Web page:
Verticillium wilt, caused by two species of soil-borne fungi-Verticillium dahliae and Verticillium albo-atrum, infects more than 200 species of plants, including many vegetables. V. albo-atrum prefers cooler soils while V. dahliae can become a problem in greenhouse vegetable production. Sometimes, both species will occur in the same field.
A yellowing of lower leaves followed by wilting is the first sign of disease. Lesions have a characteristic V-shaped pattern which is widest at the leaf margin. Brown, necrotic tissue within lesions is surrounded by a large, irregular area of yellowing due to a systemic leaf toxin produced by the fungi. Symptoms are subtle and may be confused with insufficient moisture or other vascular wilts. Because Verticillium affects the water-conducting vessels, symptoms can appear on one side of the plant or on one side of a leaf. Leaf necrosis is followed by wilting, stunting, and plant death. When the stems of infected plants are cut lengthwise, the vascular tissue exhibits a brown discoloration.
Verticillium species survive in the soil and on infested crop residues as microsclerotia or resistant mycelium and in symptomless weed hosts. Infection generally occurs through wounds in the roots caused by cultivation, secondary root formation, or plant parasitic nematode feeding. Both species are capable of long term survival in the soil. The disease is favored by cool weather and neutral to alkaline soils.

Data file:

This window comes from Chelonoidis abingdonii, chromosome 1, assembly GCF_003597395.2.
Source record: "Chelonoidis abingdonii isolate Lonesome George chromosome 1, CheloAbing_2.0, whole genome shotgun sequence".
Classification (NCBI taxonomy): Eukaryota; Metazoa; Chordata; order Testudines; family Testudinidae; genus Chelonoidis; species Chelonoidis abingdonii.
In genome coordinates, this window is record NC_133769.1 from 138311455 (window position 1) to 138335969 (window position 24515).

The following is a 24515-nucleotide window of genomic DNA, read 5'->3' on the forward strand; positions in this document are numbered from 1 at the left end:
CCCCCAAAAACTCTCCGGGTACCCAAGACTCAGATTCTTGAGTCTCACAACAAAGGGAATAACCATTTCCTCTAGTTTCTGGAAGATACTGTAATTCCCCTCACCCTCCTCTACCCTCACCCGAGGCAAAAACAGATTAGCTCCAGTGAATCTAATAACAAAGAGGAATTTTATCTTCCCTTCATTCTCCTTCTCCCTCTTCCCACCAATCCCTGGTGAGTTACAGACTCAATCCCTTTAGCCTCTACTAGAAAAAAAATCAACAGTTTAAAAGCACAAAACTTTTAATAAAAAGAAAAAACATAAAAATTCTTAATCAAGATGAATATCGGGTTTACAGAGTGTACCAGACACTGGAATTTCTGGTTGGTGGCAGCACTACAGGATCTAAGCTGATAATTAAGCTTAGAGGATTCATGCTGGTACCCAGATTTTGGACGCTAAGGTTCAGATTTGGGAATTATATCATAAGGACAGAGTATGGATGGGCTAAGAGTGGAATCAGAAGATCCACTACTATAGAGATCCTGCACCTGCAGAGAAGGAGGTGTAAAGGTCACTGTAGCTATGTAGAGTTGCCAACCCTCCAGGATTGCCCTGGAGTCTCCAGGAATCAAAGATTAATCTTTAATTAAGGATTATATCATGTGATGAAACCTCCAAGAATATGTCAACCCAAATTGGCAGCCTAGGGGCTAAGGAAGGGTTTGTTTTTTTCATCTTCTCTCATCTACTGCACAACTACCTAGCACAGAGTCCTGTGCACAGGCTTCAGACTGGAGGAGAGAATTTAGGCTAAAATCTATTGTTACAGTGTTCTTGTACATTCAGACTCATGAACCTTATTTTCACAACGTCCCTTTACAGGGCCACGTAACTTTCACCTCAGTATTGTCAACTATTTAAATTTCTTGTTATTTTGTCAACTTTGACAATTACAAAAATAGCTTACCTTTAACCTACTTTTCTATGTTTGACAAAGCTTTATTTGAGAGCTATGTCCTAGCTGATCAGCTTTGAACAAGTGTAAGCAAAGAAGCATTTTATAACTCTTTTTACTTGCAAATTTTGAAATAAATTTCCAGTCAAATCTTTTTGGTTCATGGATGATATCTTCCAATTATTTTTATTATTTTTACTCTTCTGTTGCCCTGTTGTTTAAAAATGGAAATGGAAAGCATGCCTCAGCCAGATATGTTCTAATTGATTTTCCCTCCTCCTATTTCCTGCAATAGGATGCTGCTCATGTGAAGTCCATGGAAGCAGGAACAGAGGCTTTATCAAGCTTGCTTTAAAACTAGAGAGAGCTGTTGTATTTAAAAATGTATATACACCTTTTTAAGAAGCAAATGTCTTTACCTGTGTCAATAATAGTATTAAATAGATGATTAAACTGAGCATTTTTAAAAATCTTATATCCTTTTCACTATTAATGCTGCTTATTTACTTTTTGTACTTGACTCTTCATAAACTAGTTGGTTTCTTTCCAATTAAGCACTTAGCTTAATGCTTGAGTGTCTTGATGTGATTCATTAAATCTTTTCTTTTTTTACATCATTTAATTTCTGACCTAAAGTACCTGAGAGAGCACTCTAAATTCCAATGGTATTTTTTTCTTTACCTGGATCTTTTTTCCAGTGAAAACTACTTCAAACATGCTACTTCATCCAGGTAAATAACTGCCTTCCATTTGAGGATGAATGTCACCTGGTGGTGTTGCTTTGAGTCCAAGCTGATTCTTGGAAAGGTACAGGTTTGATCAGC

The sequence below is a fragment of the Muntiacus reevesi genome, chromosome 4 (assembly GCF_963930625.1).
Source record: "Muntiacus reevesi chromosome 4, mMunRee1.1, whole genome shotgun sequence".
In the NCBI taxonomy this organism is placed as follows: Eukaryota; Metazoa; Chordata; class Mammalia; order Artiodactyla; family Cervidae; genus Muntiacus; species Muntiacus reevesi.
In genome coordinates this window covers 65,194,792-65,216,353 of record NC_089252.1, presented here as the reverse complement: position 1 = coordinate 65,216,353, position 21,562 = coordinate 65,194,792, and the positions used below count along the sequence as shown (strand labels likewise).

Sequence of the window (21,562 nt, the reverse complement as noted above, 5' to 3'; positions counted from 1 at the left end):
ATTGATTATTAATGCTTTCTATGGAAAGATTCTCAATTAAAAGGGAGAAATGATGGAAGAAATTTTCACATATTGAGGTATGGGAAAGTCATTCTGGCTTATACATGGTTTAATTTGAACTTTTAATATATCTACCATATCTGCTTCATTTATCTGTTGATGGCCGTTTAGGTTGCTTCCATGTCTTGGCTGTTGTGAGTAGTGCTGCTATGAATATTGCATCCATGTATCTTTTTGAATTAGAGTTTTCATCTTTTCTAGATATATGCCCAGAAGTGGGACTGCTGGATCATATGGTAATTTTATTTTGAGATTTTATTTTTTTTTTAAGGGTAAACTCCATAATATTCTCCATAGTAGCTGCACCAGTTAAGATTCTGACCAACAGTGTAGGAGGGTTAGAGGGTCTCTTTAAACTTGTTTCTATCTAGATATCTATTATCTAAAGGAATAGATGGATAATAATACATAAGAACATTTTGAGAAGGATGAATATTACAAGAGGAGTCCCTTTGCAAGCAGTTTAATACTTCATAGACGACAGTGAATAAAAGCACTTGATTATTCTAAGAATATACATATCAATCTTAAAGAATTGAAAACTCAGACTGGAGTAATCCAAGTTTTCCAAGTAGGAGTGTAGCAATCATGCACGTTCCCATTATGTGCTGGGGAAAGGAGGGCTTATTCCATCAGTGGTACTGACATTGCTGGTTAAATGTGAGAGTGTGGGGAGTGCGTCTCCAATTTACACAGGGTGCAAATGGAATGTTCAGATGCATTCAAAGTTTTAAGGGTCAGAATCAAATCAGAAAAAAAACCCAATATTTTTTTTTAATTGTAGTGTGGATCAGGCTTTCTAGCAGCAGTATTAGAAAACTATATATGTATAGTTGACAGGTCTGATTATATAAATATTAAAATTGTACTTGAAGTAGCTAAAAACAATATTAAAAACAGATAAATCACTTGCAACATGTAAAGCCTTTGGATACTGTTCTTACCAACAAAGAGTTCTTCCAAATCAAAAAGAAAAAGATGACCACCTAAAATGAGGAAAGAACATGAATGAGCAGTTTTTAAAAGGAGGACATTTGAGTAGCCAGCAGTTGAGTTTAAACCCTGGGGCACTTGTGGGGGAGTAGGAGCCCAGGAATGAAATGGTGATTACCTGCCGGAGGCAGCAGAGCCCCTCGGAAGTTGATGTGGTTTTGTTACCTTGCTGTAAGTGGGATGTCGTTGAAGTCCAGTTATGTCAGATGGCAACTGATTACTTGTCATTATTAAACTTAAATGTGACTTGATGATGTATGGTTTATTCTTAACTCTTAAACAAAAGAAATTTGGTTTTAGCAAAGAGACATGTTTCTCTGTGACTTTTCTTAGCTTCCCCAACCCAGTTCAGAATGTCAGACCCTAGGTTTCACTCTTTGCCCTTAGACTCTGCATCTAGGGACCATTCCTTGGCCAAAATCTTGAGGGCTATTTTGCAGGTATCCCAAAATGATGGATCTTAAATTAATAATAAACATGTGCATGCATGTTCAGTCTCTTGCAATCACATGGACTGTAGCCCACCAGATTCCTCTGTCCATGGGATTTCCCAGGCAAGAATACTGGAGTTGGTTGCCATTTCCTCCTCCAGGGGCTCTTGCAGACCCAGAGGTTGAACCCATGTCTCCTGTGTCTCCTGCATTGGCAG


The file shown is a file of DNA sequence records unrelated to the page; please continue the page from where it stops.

Cultural Controls & Prevention:
There is no effective chemical treatments for Verticillium Wilt, short of soil sterilization by steam, broad spectrum fumigants, or soil solarization.
- Practice long crop rotations with non-susceptible hosts. Benefits of this technique are limited by the extremely wide host range of the pathogens. Cereals or grasses should be included in the rotation.
- Remove and destroy infested crop debris well away from production fields.
- Control weeds in both the main crop and rotational crop, as many weeds are also hosts for Verticillium.
- Consider green manures, especially of cruciferous crops, to stimulate natural microflora and reduce plant pathogen activity and survival.
Chemical Controls & Pesticides:
For Current information on disease recommendations ins specific crops including information on chemical control & pesticide management, please visit the New England Vegetable Management Guide website.